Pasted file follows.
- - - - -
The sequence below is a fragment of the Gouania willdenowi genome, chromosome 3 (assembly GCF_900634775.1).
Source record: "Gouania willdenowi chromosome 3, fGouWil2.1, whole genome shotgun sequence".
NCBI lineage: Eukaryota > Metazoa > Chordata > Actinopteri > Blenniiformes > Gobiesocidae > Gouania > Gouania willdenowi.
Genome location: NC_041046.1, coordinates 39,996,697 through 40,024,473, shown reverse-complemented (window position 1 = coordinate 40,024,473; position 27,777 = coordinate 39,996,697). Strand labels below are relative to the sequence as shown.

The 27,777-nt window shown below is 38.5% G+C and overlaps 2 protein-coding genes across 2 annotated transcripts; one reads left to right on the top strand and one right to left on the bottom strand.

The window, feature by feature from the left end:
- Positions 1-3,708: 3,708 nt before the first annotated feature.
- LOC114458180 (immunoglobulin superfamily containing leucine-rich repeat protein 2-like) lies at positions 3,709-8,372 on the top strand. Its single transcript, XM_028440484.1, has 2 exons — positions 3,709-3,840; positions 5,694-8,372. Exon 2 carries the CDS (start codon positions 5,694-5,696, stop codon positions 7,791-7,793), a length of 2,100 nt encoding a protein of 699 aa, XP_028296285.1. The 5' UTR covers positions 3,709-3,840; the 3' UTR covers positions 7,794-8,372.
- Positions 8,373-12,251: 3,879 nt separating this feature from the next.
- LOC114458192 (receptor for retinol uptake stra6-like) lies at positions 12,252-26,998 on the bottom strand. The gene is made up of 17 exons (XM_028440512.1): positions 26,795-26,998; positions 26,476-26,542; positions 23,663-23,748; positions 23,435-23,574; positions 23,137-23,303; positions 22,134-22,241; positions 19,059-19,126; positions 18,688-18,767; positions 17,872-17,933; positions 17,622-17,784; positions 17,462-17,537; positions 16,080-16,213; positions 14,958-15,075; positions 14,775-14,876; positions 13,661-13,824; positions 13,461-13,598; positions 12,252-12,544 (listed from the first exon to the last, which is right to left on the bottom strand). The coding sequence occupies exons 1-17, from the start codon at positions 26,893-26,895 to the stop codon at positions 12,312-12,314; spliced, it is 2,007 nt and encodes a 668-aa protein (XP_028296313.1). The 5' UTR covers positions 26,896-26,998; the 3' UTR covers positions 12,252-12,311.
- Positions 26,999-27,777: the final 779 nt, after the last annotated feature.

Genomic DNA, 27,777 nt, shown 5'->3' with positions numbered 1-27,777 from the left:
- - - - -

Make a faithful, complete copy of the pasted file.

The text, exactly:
The sequence below is a fragment of the Gouania willdenowi genome, chromosome 3 (assembly GCF_900634775.1).
Source record: "Gouania willdenowi chromosome 3, fGouWil2.1, whole genome shotgun sequence".
NCBI lineage: Eukaryota > Metazoa > Chordata > Actinopteri > Blenniiformes > Gobiesocidae > Gouania > Gouania willdenowi.
Genome location: NC_041046.1, coordinates 39,996,697 through 40,024,473, shown reverse-complemented (window position 1 = coordinate 40,024,473; position 27,777 = coordinate 39,996,697). Strand labels below are relative to the sequence as shown.

The 27,777-nt window shown below is 38.5% G+C and overlaps 2 protein-coding genes across 2 annotated transcripts; one reads left to right on the top strand and one right to left on the bottom strand.

The window, feature by feature from the left end:
- Positions 1-3,708: 3,708 nt before the first annotated feature.
- LOC114458180 (immunoglobulin superfamily containing leucine-rich repeat protein 2-like) lies at positions 3,709-8,372 on the top strand. Its single transcript, XM_028440484.1, has 2 exons — positions 3,709-3,840; positions 5,694-8,372. Exon 2 carries the CDS (start codon positions 5,694-5,696, stop codon positions 7,791-7,793), a length of 2,100 nt encoding a protein of 699 aa, XP_028296285.1. The 5' UTR covers positions 3,709-3,840; the 3' UTR covers positions 7,794-8,372.
- Positions 8,373-12,251: 3,879 nt separating this feature from the next.
- LOC114458192 (receptor for retinol uptake stra6-like) lies at positions 12,252-26,998 on the bottom strand. The gene is made up of 17 exons (XM_028440512.1): positions 26,795-26,998; positions 26,476-26,542; positions 23,663-23,748; positions 23,435-23,574; positions 23,137-23,303; positions 22,134-22,241; positions 19,059-19,126; positions 18,688-18,767; positions 17,872-17,933; positions 17,622-17,784; positions 17,462-17,537; positions 16,080-16,213; positions 14,958-15,075; positions 14,775-14,876; positions 13,661-13,824; positions 13,461-13,598; positions 12,252-12,544 (listed from the first exon to the last, which is right to left on the bottom strand). The coding sequence occupies exons 1-17, from the start codon at positions 26,893-26,895 to the stop codon at positions 12,312-12,314; spliced, it is 2,007 nt and encodes a 668-aa protein (XP_028296313.1). The 5' UTR covers positions 26,896-26,998; the 3' UTR covers positions 12,252-12,311.
- Positions 26,999-27,777: the final 779 nt, after the last annotated feature.

Genomic DNA, 27,777 nt, shown 5'->3' with positions numbered 1-27,777 from the left: